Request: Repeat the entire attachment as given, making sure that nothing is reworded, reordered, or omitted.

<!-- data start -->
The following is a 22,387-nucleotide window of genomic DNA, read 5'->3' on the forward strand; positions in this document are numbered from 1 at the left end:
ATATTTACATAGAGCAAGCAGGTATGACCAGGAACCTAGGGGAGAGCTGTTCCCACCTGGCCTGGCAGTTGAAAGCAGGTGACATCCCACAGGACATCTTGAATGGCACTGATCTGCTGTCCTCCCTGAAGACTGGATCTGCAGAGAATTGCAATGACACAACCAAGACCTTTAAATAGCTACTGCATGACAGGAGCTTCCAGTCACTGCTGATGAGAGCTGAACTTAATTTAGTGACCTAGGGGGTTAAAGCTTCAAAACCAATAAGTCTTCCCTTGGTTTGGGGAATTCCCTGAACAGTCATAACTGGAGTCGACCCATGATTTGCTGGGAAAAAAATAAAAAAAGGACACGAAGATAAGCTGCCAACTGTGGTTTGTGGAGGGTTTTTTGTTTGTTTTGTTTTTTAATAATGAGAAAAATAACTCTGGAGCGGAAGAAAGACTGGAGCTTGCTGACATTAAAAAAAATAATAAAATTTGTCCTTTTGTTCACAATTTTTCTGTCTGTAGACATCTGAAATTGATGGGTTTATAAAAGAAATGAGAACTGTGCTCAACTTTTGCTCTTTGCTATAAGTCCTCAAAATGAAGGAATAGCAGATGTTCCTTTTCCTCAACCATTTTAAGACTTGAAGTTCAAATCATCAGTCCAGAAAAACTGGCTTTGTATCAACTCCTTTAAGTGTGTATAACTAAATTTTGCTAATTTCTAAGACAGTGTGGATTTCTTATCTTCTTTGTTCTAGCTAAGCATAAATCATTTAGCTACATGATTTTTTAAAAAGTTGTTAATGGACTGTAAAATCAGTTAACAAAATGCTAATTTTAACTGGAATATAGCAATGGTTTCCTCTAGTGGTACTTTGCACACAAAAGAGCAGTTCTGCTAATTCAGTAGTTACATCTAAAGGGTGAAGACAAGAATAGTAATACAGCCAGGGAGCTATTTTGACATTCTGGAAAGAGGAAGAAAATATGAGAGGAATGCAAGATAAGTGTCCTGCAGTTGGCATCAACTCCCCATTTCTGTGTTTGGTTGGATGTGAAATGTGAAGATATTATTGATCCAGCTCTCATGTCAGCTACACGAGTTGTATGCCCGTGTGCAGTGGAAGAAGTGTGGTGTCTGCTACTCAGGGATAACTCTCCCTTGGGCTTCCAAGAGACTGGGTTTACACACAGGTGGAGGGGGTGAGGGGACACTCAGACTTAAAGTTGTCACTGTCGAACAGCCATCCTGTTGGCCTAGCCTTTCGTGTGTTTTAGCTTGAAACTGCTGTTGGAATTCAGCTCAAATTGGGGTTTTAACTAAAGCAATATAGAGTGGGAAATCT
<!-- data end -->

The following is a 22,387-nucleotide window of genomic DNA, read 5'->3' on the forward strand; positions in this document are numbered from 1 at the left end:
ATATTTACATAGAGCAAGCAGGTATGACCAGGAACCTAGGGGAGAGCTGTTCCCACCTGGCCTGGCAGTTGAAAGCAGGTGACATCCCACAGGACATCTTGAATGGCACTGATCTGCTGTCCTCCCTGAAGACTGGATCTGCAGAGAATTGCAATGACACAACCAAGACCTTTAAATAGCTACTGCATGACAGGAGCTTCCAGTCACTGCTGATGAGAGCTGAACTTAATTTAGTGACCTAGGGGGTTAAAGCTTCAAAACCAATAAGTCTTCCCTTGGTTTGGGGAATTCCCTGAACAGTCATAACTGGAGTCGACCCATGATTTGCTGGGAAAAAAATAAAAAAAGGACACGAAGATAAGCTGCCAACTGTGGTTTGTGGAGGGTTTTTTGTTTGTTTTGTTTTTTAATAATGAGAAAAATAACTCTGGAGCGGAAGAAAGACTGGAGCTTGCTGACATTAAAAAAAATAATAAAATTTGTCCTTTTGTTCACAATTTTTCTGTCTGTAGACATCTGAAATTGATGGGTTTATAAAAGAAATGAGAACTGTGCTCAACTTTTGCTCTTTGCTATAAGTCCTCAAAATGAAGGAATAGCAGATGTTCCTTTTCCTCAACCATTTTAAGACTTGAAGTTCAAATCATCAGTCCAGAAAAACTGGCTTTGTATCAACTCCTTTAAGTGTGTATAACTAAATTTTGCTAATTTCTAAGACAGTGTGGATTTCTTATCTTCTTTGTTCTAGCTAAGCATAAATCATTTAGCTACATGATTTTTTAAAAAGTTGTTAATGGACTGTAAAATCAGTTAACAAAATGCTAATTTTAACTGGAATATAGCAATGGTTTCCTCTAGTGGTACTTTGCACACAAAAGAGCAGTTCTGCTAATTCAGTAGTTACATCTAAAGGGTGAAGACAAGAATAGTAATACAGCCAGGGAGCTATTTTGACATTCTGGAAAGAGGAAGAAAATATGAGAGGAATGCAAGATAAGTGTCCTGCAGTTGGCATCAACTCCCCATTTCTGTGTTTGGTTGGATGTGAAATGTGAAGATATTATTGATCCAGCTCTCATGTCAGCTACACGAGTTGTATGCCCGTGTGCAGTGGAAGAAGTGTGGTGTCTGCTACTCAGGGATAACTCTCCCTTGGGCTTCCAAGAGACTGGGTTTACACACAGGTGGAGGGGGTGAGGGGACACTCAGACTTAAAGTTGTCACTGTCGAACAGCCATCCTGTTGGCCTAGCCTTTCGTGTGTTTTAGCTTGAAACTGCTGTTGGAATTCAGCTCAAATTGGGGTTTTAACTAAAGCAATATAGAGTGGGAAATCT